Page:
Rawlings-Blake spokesman Kevin Harris said the success of those projects demonstrates Baltimore's viability as a market. The administration's strategy, which was working to lure investment to neighborhoods, hasn't changed, he said.
"It's going to take more than a few hours of rioting to deter people from doing business in Baltimore," he said. "The city is growing, it continues to grow, there are a number of policies at work that are continuing that growth. … People know that this is a market that they definitely want to tap into, and this administration is working aggressively to secure those opportunities."
The BDC's Cole said the business community has been supportive.
"I'm not hearing the type of negative commentary that you would anticipate," Cole said.
When Aris Melissaratos, interim dean of Stevenson University's School of Business and Leadership and secretary of business and economic development under former Gov. Robert L. Ehrlich Jr., watched the riots unfold on television, he said he was convinced they would "set us back 10 years."
Since then, though, he's been impressed by the city's relatively quick return to normalcy, as well as by the additional steps being taken to address the underlying issues, such as the appointment of longtime Baltimore civic leader Michael Cryor to lead the One Baltimore effort.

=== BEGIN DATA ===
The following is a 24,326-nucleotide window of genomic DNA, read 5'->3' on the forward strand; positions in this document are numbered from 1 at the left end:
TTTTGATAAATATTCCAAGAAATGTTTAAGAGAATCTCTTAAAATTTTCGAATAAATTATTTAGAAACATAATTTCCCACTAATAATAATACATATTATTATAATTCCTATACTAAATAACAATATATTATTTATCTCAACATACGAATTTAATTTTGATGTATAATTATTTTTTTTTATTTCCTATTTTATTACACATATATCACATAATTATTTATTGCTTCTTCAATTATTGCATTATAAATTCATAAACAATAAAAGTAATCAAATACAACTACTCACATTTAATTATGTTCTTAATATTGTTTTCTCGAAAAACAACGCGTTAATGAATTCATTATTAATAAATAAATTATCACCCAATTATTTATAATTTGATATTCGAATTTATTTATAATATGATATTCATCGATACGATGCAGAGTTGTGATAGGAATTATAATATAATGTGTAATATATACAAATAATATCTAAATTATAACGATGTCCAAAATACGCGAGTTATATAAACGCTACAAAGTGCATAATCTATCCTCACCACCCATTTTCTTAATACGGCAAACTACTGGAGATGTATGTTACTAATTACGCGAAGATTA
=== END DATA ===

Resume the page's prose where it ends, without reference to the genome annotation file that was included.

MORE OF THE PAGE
"I'm sure that it will come up because it's the most recent news that the national media has shown about Baltimore," Melissaratos said. "I think there's great hope here, and I think our message ought to be for the delegation that goes to really hold their heads up and be positive and tell them what they're doing and the leadership we've put in place to overcome this little blip."
Economist Anirban Basu, CEO of the Sage Policy Group, said he thinks the impact of the riots will be more than a blip, even if no one cancels previously scheduled meetings at the conference.
"If I was a retailer, the last thing I would be saying is 'We are turning our backs on Baltimore,'" he said. "I don't think you're going to hear that message from anybody, but actions speak louder than words."
Basu said the riots, and the needs they exposed on national television, reinforced the impression that the city lacks spending power. That may make retailers interested in investing in the region look to downtown Towson or Columbia, rather than to Baltimore, he said.
"All the focus over the last few weeks has been upon the grinding effects of poverty, how difficult it has been for Baltimore to deal with poverty," he said. "If that's the message a retailer hears day after day, one has to ask how much time they will take studying the actual demographics."
Hogan said he already has heard people say they're reluctant to go back into the city, or move, invest or spend money there. Overcoming that reluctance will be hard, he said.